Fall has officially arrived in Philly, with temps dropping as low as the 40s over the past few days. While I’m excited for the season’s arrival, along with fall foliage, apple cider, and pumpkins galore, the cold is certainly making me nostalgic for the warmth of summer.
Thinking of summer made me remember some of the truly great meals I had over the past few months, many of which I still haven’t written about (sorry for the backlog, folks!). Two of the most memorable meals were during my family vacation to Boston, and they couldn’t be more different from one another.
The first was at Bondir, an intimate 28-seat restaurant in Cambridge. Voted one of Bon Appetit’s best new restaurants in the country, Bondir is committed to locally farmed, sustainable cuisine that lets the freshness of the ingredients speak for themselves. The cozy interior matched the cuisine perfectly: rustic yet elegant and whimsical.
The meal started out with a selection of their homemade breads: 9 grain, The Sea, and cranberry walnut. All were excellent, but The Sea really stood out against the rest. Though I was initially skeptical of bread made with seaweed and squid ink, the combination was briny and pleasantly salty.
Next came the red norland potato and sweet corn chowder ($10). Topped with salmon roe and roasted red onions, the soup had a surprisingly sophisticated symphony of flavors. The intense saltiness from the roe was tempered by the sweetness of the corn and onions, balanced by the creamy broth.
For our entrees, we ordered farmed and foraged summer vegetables roasted and glacé with Teff polenta ($26), wagyu brisket sauerbraten with saffron glazed carrots, sorrell, and black lentils ($30), and pasture raised concord chicken over a white cornmeal cake, cipollini roasted with San Marzano tomatoes, and courgettes saute ($30) (pictured from left to right).
Every dish was absolutely delicious and carefully prepared. I was struck by how a dish as simple as roasted vegetables was elevated to elegance and refinement, highlighting the quality of the ingredients and skill of Chef Jason Bond. My favorite dish, however, was the wagyu beef sauerbraten (better photo available here). Fork tender from a long brining process, and slowly braised in a tangy glaze, the beef was luscious and flavorful, again highlighting the quality of the meat.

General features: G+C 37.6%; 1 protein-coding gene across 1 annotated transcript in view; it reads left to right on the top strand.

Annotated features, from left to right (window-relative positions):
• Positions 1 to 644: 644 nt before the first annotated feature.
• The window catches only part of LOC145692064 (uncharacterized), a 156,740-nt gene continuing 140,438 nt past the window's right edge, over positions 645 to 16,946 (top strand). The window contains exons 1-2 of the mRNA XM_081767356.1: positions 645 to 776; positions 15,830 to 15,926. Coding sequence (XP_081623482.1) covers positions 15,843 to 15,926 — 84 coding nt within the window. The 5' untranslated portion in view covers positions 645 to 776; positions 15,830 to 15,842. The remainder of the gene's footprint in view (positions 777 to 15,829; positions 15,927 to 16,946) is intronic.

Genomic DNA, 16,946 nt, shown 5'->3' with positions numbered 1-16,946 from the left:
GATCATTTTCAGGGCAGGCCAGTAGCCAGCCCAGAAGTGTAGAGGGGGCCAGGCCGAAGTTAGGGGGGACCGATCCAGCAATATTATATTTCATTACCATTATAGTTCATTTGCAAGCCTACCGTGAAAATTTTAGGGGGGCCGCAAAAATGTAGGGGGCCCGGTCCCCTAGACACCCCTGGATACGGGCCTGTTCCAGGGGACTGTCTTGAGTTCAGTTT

Our meal ended on a sweet note: peach trifle with thyme-buttermilk ice cream and meringue brulee ($10) and chocolate panna cotta with seville orange puree, rhubarb jelly, cocoa nibs, and pistacio ($10). Refined and not overly sweet, these desserts once again showed Chef Bond’s restraint and simple genius.
Complementing Bondir‘s casual-elegant cuisine is its excellent and knowledgeable waitstaff. Each server was warm and attentive, carefully describing each dish and happily answering any questions or taking any requests we had. All in all, a brilliant meal.
The second most memorable meal of the trip was actually 45 minutes outside of Boston, in the adorable town of Ipswich. Famous for the gorgeous Crane Estate (pictured above) and Ipswich clams, my family and I managed to experience both on our visit.
After our tour of the Crane Estate, we made our way over to the Clam Box, an Ipswich institution since 1935. Famous for their fried clams and fresh no-frills seafood, we knew we were in for a treat when we saw the massive line outside the restaurant.
Locals and tourists alike flock to the Clam Box for good reason. Service is friendly and efficient, and the interior is pleasantly kitschy. But the real standout at this place is the fresh seafood. The fried Ipswich clams ($14.25; pictured above) were the epitome of deep-fried deliciousness. Addictively crisp on the outside, the only thing that makes these clams better than they already are is the addition of tartar sauce. Other standouts include the lobster roll ($17), piled high with sweet lobster meat on a toasted white bun.